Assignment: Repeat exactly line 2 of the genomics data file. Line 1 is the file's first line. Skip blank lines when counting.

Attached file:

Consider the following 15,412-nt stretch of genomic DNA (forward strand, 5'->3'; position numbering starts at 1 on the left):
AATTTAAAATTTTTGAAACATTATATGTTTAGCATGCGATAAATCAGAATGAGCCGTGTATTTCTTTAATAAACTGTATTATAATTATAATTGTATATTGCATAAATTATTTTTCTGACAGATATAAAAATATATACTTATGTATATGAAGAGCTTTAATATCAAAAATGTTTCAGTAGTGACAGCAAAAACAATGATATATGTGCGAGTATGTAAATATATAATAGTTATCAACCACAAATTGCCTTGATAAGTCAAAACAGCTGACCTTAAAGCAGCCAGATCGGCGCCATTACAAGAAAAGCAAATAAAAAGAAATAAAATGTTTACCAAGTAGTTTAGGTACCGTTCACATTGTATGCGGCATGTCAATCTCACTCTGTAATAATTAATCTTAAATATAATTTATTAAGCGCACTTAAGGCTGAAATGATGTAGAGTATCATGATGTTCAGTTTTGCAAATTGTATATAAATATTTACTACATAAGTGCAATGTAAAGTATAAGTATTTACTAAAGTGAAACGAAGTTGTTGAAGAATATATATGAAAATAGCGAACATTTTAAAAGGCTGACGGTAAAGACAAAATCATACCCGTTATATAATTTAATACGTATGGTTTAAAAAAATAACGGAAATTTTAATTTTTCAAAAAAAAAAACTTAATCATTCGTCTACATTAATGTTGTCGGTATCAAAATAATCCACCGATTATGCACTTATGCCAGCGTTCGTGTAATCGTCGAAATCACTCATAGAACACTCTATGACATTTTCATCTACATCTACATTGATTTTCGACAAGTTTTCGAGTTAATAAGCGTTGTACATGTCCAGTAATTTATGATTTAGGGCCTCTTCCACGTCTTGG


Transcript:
AATTTAAAATTTTTGAAACATTATATGTTTAGCATGCGATAAATCAGAATGAGCCGTGTATTTCTTTAATAAACTGTATTATAATTATAATTGTATATTGCATAAATTATTTTTCTGACAGATATAAAAATATATACTTATGTATATGAAGAGCTTTAATATCAAAAATGTTTCAGTAGTGACAGCAAAAACAATGATATATGTGCGAGTATGTAAATATATAATAGTTATCAACCACAAATTGCCTTGATAAGTCAAAACAGCTGACCTTAAAGCAGCCAGATCGGCGCCATTACAAGAAAAGCAAATAAAAAGAAATAAAATGTTTACCAAGTAGTTTAGGTACCGTTCACATTGTATGCGGCATGTCAATCTCACTCTGTAATAATTAATCTTAAATATAATTTATTAAGCGCACTTAAGGCTGAAATGATGTAGAGTATCATGATGTTCAGTTTTGCAAATTGTATATAAATATTTACTACATAAGTGCAATGTAAAGTATAAGTATTTACTAAAGTGAAACGAAGTTGTTGAAGAATATATATGAAAATAGCGAACATTTTAAAAGGCTGACGGTAAAGACAAAATCATACCCGTTATATAATTTAATACGTATGGTTTAAAAAAATAACGGAAATTTTAATTTTTCAAAAAAAAAAACTTAATCATTCGTCTACATTAATGTTGTCGGTATCAAAATAATCCACCGATTATGCACTTATGCCAGCGTTCGTGTAATCGTCGAAATCACTCATAGAACACTCTATGACATTTTCATCTACATCTACATTGATTTTCGACAAGTTTTCGAGTTAATAAGCGTTGTACATGTCCAGTAATTTATGATTTAGGGCCTCTTCCACGTCTTGG